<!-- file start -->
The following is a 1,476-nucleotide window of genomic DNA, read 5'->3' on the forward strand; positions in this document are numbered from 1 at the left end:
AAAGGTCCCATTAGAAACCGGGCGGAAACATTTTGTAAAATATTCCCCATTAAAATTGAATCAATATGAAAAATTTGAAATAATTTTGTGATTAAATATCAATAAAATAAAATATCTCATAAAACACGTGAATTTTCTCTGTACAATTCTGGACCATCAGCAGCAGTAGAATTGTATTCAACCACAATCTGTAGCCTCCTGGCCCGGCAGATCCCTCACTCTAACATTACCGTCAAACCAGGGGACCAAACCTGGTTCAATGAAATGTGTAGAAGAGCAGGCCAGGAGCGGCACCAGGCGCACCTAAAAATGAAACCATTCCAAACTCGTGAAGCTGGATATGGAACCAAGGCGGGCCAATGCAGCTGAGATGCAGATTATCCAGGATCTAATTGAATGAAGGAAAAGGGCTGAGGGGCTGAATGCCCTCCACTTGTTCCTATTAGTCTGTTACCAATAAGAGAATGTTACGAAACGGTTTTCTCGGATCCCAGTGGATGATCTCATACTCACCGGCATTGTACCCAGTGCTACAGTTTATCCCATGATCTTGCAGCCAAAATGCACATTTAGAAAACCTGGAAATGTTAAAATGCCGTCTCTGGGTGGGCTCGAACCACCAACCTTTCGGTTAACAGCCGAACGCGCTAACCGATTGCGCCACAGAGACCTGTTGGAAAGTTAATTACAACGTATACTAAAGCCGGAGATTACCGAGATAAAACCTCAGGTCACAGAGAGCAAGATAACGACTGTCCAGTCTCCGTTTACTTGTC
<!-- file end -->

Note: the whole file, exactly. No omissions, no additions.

The following is a 1,476-nucleotide window of genomic DNA, read 5'->3' on the forward strand; positions in this document are numbered from 1 at the left end:
AAAGGTCCCATTAGAAACCGGGCGGAAACATTTTGTAAAATATTCCCCATTAAAATTGAATCAATATGAAAAATTTGAAATAATTTTGTGATTAAATATCAATAAAATAAAATATCTCATAAAACACGTGAATTTTCTCTGTACAATTCTGGACCATCAGCAGCAGTAGAATTGTATTCAACCACAATCTGTAGCCTCCTGGCCCGGCAGATCCCTCACTCTAACATTACCGTCAAACCAGGGGACCAAACCTGGTTCAATGAAATGTGTAGAAGAGCAGGCCAGGAGCGGCACCAGGCGCACCTAAAAATGAAACCATTCCAAACTCGTGAAGCTGGATATGGAACCAAGGCGGGCCAATGCAGCTGAGATGCAGATTATCCAGGATCTAATTGAATGAAGGAAAAGGGCTGAGGGGCTGAATGCCCTCCACTTGTTCCTATTAGTCTGTTACCAATAAGAGAATGTTACGAAACGGTTTTCTCGGATCCCAGTGGATGATCTCATACTCACCGGCATTGTACCCAGTGCTACAGTTTATCCCATGATCTTGCAGCCAAAATGCACATTTAGAAAACCTGGAAATGTTAAAATGCCGTCTCTGGGTGGGCTCGAACCACCAACCTTTCGGTTAACAGCCGAACGCGCTAACCGATTGCGCCACAGAGACCTGTTGGAAAGTTAATTACAACGTATACTAAAGCCGGAGATTACCGAGATAAAACCTCAGGTCACAGAGAGCAAGATAACGACTGTCCAGTCTCCGTTTACTTGTC